By Alexis Garcia
When international students come to college, they leave their family, home and lifestyle.
Trevecca has 56 undergraduate international students who represent 17 countries this semester.
When international students come to study at Trevecca, it is mandatory for students to check in with Maria Petty, coordinator of international students, to get a chance to know each other to build a relationship.
“People of different cultural backgrounds can bring so much value to our campus,” said Petty. “Our international students are diverse students of different faiths who might be the only cultural group of people they will see especially if they cannot study abroad or travel.”
These students face specific challenges in adjusting to campus life, Petty said.
Two major problems most international students face is homesickness and transportation.
“During small breaks, homesickness can be a problem because I can’t visit home,” said Marlena Ngonyamo, junior social justice major. “For example, I have not been home since summer 2017.
Transportation is one of the most prominent problems international students face because they can’t just go to the store whenever they want.
Without transportation, it is hard for Ngonyamo to make her meals because she lives in the apartments. Petty tries to help international students with grocery shopping by taking them to Walmart before breaks and monthly trips.
“It is good especially for me because I live in the apartments. I rarely eat in the cafe, so I have to cook my own meals,” said Ngonyamo. “So it is really good she takes us, since I do not drive.”
Although Ngonyamo loves the food back home, she tries to mimic her favorite dishes at home.
“Even when I try to buy the ingredients to make it here, it is not the same,” said Ngonyamo. “It doesn’t taste the same either, but I try to make it as close as possible.”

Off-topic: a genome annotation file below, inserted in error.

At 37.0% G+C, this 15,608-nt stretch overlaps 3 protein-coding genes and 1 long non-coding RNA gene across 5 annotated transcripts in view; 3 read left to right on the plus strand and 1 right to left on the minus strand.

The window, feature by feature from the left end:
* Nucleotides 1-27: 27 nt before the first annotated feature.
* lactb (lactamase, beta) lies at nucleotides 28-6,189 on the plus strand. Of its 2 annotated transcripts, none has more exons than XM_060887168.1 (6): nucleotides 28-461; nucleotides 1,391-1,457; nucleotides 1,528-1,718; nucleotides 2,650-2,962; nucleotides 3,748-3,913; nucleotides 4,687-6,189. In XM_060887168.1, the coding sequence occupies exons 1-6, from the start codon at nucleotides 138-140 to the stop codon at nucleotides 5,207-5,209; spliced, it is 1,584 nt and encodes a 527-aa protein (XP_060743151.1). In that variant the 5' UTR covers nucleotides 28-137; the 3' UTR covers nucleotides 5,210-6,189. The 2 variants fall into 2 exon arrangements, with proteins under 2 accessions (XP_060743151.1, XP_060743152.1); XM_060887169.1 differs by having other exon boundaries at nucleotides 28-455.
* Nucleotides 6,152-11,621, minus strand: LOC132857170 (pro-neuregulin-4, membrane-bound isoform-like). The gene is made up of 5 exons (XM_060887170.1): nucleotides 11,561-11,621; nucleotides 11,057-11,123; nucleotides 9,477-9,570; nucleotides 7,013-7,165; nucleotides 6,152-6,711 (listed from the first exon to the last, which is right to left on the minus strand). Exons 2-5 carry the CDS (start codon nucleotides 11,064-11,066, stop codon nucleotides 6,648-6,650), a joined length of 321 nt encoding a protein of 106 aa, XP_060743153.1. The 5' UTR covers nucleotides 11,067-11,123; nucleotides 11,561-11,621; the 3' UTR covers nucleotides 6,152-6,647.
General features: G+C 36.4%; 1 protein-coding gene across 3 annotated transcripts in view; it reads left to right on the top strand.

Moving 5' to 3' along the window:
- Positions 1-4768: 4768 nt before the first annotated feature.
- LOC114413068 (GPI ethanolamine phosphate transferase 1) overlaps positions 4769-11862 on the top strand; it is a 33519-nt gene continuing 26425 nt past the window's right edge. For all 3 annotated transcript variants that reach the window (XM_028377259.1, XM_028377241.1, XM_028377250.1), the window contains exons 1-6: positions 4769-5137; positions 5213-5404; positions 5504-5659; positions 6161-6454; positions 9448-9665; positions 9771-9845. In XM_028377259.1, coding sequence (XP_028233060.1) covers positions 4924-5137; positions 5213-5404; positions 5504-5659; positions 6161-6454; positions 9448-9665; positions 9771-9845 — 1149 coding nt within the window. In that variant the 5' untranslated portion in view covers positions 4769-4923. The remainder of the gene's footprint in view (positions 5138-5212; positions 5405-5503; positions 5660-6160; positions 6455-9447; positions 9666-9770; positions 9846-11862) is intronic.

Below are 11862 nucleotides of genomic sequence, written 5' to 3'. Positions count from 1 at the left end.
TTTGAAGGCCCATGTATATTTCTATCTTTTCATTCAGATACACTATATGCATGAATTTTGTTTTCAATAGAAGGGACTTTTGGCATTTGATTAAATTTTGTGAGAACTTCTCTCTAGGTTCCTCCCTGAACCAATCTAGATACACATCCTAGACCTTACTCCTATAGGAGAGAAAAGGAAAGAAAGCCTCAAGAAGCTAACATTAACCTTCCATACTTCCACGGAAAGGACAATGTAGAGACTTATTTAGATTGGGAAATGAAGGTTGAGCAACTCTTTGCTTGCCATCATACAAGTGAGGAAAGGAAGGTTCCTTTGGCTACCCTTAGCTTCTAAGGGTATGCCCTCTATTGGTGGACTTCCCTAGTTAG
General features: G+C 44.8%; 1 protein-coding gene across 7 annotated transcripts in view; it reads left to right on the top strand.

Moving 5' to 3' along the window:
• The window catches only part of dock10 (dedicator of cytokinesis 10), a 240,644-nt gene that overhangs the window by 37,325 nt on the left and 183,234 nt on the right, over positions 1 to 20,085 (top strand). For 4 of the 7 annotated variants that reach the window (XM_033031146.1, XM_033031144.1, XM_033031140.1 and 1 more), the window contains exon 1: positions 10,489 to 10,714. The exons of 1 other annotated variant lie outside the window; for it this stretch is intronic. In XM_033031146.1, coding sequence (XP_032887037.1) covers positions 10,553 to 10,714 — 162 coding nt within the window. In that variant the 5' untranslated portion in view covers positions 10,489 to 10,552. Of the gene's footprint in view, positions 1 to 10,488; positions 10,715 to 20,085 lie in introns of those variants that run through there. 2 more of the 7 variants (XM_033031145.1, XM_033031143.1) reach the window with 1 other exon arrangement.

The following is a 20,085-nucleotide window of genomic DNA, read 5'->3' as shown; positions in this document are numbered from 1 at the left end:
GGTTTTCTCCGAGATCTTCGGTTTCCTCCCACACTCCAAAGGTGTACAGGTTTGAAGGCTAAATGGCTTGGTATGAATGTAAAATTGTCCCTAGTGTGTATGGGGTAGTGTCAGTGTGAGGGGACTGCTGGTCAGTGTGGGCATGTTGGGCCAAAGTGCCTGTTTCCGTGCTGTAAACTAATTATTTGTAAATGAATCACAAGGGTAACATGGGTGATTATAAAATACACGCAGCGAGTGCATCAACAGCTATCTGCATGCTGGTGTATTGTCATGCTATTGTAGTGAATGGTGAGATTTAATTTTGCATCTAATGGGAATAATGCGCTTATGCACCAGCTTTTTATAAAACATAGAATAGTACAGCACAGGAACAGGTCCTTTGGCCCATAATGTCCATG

Although transportation and homesickness might be a problem for students, there are also positives.
According to Yarida Urbina Espinoza, a senior biology major said making friends has been easy for her because of her group of friends from Honduras.
“Considering that I came along with some of my friends from high school it wasn’t hard making friends along with their circle of friends,” said Espinoza. “It hasn’t been hard for me because Spanish is my language. It’s a popular language here.”
According to Ngonyamo, since there are many international students at Trevecca, she can relate to them.
Having more international students can benefit Trevecca students because it gives them an awareness of others.
“Any place needs diversity to get different perspectives from different countries because all the countries have different stories and different things that we want to bring out,” said Espinoza. “I think Trevecca is growing up in the diversity aspect and should be encourage for the future.”
Petty not only wants international students’ population to grow, she wants more students to get involve to feel included.
“If an international student wants to put on an event, I will do what I can [for him/her] to create more community,” said Petty. “I would love more students to be more involved or just come talk to me.”